All during the Key years, Frost remained a dermatologist, overseeing department operations at Mount Sinai and caring for patients during one or two half-days a week. “I loved taking care of patients, and dermatology was a very important part of my life.” He specialized in “niche areas,” such as treating ichthyosis, severely dry skin, something he had researched since his NIH days. “I had a lot of patients from around the world.”
At least three nights a week, Frost and Jaharis met for dinner at a restaurant to discuss business. Frost usually brought his wife along. She had become principal of West Lab, an innovative public elementary school run in conjunction with the University of Miami, which was to be her job for a quarter-century.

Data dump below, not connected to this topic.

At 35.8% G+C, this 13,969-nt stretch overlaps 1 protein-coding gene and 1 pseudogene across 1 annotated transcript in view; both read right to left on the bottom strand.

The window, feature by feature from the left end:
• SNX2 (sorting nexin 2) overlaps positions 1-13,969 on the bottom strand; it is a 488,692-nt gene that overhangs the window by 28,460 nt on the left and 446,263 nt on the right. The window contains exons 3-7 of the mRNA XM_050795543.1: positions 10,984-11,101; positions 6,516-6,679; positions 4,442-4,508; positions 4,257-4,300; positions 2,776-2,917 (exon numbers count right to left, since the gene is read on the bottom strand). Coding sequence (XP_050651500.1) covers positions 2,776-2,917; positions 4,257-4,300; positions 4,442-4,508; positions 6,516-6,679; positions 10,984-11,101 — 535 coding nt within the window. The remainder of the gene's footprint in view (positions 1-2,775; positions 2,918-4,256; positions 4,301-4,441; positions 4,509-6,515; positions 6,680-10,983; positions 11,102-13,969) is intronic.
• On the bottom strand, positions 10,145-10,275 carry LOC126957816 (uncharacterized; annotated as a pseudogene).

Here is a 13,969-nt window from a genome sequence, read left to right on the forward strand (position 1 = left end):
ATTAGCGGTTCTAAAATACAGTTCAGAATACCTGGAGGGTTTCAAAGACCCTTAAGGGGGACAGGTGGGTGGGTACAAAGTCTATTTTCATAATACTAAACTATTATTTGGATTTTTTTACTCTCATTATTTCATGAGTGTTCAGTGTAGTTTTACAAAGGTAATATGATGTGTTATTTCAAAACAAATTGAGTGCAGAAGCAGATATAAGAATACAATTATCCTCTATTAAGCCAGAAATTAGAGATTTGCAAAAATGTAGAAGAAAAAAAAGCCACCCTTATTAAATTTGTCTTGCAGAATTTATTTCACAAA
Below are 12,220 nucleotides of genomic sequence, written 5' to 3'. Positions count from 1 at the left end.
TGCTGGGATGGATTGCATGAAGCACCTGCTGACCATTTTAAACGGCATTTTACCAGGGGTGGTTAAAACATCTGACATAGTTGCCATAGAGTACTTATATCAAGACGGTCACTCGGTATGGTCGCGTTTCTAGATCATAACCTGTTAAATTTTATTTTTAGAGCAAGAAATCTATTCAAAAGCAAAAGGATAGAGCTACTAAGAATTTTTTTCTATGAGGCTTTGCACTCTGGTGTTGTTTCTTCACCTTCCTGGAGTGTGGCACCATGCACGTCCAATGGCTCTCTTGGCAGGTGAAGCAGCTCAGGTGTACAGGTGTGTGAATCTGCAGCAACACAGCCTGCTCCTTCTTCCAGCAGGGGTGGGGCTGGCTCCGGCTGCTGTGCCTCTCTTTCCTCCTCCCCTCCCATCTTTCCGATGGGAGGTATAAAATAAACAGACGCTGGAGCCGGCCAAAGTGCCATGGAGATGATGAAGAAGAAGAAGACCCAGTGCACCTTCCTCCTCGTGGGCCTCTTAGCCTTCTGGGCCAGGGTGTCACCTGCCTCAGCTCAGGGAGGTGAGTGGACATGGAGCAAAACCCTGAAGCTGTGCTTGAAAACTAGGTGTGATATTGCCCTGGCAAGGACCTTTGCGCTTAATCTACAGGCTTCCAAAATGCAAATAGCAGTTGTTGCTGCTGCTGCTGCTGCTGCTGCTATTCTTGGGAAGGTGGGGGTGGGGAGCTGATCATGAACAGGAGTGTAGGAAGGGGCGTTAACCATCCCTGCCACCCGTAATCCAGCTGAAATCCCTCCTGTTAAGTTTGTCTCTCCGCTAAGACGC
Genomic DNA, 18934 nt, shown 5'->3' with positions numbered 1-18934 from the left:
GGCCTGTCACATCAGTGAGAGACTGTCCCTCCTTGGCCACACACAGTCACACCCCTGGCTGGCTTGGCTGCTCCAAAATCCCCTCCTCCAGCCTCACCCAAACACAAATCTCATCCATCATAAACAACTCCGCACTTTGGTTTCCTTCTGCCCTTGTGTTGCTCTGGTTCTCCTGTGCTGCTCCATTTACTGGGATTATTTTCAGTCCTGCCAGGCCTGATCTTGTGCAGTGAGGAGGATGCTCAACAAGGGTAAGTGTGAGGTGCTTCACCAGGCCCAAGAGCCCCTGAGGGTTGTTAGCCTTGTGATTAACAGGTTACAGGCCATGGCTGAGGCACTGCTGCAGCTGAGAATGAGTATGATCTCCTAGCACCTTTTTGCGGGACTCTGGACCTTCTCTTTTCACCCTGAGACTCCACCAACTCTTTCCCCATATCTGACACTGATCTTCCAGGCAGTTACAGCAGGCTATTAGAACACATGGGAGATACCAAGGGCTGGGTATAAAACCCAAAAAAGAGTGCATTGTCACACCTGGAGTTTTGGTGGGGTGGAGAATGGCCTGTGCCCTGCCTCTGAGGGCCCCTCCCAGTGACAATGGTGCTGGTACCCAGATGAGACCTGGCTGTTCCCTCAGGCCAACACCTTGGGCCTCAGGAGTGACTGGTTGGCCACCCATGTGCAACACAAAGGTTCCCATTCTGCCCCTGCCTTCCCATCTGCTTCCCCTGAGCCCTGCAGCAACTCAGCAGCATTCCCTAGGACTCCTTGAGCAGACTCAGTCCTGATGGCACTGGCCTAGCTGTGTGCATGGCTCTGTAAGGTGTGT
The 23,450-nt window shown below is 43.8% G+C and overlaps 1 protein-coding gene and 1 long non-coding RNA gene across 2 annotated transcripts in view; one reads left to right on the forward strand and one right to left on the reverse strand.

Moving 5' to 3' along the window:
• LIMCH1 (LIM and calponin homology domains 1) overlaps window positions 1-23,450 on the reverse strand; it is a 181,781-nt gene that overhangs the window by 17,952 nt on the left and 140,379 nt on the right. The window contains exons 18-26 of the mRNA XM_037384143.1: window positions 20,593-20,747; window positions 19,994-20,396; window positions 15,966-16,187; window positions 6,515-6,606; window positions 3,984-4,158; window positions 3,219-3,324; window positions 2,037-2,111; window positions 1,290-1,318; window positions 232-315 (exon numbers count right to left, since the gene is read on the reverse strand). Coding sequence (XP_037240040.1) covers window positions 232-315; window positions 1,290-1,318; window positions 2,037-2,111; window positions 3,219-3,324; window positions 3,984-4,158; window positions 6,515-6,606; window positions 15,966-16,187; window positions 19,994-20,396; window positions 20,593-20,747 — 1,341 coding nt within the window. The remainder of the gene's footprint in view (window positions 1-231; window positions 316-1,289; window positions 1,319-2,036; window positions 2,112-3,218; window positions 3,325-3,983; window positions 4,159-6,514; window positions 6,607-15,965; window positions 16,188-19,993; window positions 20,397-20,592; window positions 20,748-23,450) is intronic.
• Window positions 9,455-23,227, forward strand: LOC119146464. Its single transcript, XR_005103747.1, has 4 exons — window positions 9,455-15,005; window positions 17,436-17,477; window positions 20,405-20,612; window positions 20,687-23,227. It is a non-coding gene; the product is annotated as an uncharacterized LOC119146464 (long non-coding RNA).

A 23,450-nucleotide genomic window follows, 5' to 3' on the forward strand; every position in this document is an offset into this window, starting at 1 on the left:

Key kept growing. It formed a partnership with a large Japanese company and gobbled up other pharmaceutical businesses. One deal Frost recalls fondly was with the industry giant, Pfizer, which paid Key to market Theo-Dur under another name. “They put a thousand-man sales force to work on it and took out four-page ads, and we never did anything like that. We came up with a strategy that emphasized the pharmo-kenetics” that doctors would understand. Pfizer “came up with a very ordinary hum-drum marketing approach that did nothing.”
Pfizer’s sales of the drug peaked at about $2 million annually — a fraction of Key’s sales. That was proof to Frost that they could do well against even the biggest competitors.